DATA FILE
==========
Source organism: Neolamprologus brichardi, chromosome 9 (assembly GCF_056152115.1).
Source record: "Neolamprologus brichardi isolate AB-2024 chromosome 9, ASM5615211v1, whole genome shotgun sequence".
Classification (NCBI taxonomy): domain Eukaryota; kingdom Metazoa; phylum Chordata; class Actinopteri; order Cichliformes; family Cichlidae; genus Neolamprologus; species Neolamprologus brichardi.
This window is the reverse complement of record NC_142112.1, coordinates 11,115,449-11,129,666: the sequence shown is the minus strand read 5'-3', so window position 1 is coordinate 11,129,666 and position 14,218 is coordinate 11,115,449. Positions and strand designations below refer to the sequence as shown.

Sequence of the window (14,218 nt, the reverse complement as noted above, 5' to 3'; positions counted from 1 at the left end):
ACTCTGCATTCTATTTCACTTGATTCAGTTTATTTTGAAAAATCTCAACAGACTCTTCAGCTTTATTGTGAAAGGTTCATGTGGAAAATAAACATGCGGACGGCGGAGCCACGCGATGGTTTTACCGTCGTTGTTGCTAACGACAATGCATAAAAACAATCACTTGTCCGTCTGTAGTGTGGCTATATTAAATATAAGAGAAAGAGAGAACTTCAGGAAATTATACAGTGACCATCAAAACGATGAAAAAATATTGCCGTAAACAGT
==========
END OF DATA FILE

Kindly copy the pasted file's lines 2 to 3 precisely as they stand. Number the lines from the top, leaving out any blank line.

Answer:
Source record: "Neolamprologus brichardi isolate AB-2024 chromosome 9, ASM5615211v1, whole genome shotgun sequence".
Classification (NCBI taxonomy): domain Eukaryota; kingdom Metazoa; phylum Chordata; class Actinopteri; order Cichliformes; family Cichlidae; genus Neolamprologus; species Neolamprologus brichardi.